The Democratization of Big Data in Retail

Maximizing customer engagement has and always will be a top objective for retailers. It’s now easier than ever with the increased availability and affordability of high-end analytics for tailoring communications and personalizing brand experiences. The consistent supply of data from online and in-store shopping habits, transaction records, mobile and social media activity mean new technologies are democratizing the use of Big Data in retail.

The breadth of data available to retailers allows them to build 360-degree snapshots of customers showing product and communication preferences and shopping habits. Brands can use Big Data in retail to not only help them to pinpoint individualized characteristics and consistent patterns of activity, but also to select and deliver highly relevant content.

With the plethora of data and analytics available, brands might wonder where to start or which specific data pools to concentrate on. Below are some of the most useful tactics for leveraging Big Data in retail that they can implement to boost loyalty strategies:

Employ Machine Learning to Tailor Communications

Research shows that 53% of U.S. consumers would purchase more if brands communicated with them better. Machine learning permits brands to access an immense history of activity, communication and transaction records. This helps them to compile more targeted content for use in email or other correspondence.

Sending relevant offers, product suggestions and recommendations demonstrates they are attentive to customers’ interests, which will drive increases in email open rates and generate loyalty to the brand, time and time again.

Capitalize on the Cloud to Bring Data Together

There’s much discussion on the contrast between in-store and online shopping experiences. To address this, cloud-based processing consolidates data from disparate sources into one place, better unifying the holistic brand experience.

Brands can implement in-store geolocation technologies that track a customer’s daily actions or identify areas of the store they frequent. Online, they can track page and viewing activity, shopping cart content and frequency of site visits, among other actions, to generate complete profiles of digital behavior.

Together with transaction histories, brands can integrate these data sets to better profile individual customers, combining interactions gathered in store, online or via mobile. More comprehensive profiles yield increased customer knowledge at any given time to best tailor interactions and present relevant perks.

Monitor Support for your Brand

By monitoring social media and email activity and asking necessary questions like “who referred you to our brand?” retailers can identify their greatest brand advocates. Finding out which customers are sharing links with friends or tagging brands in social media makes it easier to single out the ones who feel strongly enough about the brand to recommend it to their network, while also leaving a trail of how they’re communicating. Tracking instances of brand advocacy and providing incentives (e.g. a coupon, extra points, etc.) to recognize beneficial behavior will drive more loyalty and facilitate word-of-mouth support.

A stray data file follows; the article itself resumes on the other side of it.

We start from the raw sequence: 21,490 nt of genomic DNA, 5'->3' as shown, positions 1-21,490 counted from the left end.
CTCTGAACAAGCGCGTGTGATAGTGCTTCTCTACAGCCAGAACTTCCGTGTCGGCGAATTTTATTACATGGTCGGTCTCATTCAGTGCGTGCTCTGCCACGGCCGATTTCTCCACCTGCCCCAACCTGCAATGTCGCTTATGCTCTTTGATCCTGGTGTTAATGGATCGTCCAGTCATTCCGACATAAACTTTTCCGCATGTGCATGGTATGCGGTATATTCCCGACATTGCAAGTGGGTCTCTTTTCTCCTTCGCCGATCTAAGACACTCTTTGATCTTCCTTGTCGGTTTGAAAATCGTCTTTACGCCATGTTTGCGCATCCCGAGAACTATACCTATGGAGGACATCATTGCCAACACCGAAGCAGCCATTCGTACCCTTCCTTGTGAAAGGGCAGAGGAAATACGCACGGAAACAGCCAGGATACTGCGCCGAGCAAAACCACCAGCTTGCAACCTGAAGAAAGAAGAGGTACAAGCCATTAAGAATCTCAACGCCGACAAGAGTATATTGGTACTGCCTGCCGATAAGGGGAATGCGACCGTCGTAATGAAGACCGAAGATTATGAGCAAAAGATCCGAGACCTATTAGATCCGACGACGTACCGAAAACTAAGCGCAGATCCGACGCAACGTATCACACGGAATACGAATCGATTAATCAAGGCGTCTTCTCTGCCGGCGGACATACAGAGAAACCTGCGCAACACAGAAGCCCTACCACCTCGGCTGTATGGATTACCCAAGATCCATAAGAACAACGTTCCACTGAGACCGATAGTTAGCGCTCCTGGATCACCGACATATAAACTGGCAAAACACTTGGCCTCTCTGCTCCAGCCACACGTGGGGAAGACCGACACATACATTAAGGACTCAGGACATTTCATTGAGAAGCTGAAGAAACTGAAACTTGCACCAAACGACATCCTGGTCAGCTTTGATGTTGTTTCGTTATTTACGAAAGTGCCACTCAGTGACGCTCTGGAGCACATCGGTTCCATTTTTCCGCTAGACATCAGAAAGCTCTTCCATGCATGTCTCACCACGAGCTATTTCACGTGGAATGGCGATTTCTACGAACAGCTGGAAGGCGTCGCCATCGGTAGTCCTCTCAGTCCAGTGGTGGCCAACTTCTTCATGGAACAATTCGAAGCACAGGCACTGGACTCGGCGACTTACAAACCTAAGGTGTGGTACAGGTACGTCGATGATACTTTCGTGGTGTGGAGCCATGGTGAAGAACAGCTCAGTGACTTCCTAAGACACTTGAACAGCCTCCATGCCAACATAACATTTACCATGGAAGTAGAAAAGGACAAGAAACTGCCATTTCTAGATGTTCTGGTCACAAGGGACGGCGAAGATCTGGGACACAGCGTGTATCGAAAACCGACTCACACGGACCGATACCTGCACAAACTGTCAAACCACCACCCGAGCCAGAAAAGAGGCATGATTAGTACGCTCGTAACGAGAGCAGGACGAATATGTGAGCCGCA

Pay Attention to the Entire Data Bank

Don’t forget to consider supplemental consumer habits that add color to customer portraits. For instance, monitoring dates of previous interactions can provide insight into when they’re most likely to engage with your brand again. For example, are they more engaged leading up to a special occasion such as Mother’s Day? Do they make more purchases during the holiday season or do they visit the website even when there isn’t a sale on?

Likewise, keeping tabs on specific loyalty program memberships can illustrate shopping behavior. Are members more likely to visit a location when they’re close to earning a reward? Does their engagement decline right after redemption, as the next perk seems way out of reach? All these instances can be factored into your loyalty strategy, ensuring that rewards and benefits are offered just when customers are most likely to respond.

Fortunately both the data and the tools to effectively navigate Big Data in retail are more widespread and practical for brands to implement than ever before. More retailers are employing advanced analytics as part of their overall marketing strategy, making the development of customer profiles more efficient.

Having such comprehensive transcripts of consumer shopping habits can ultimately inform a loyalty strategy by presenting all the factors that best drive devotion on an individual basis.

Phil Seward is the Regional Director for the Americas at global loyalty agency ICLP

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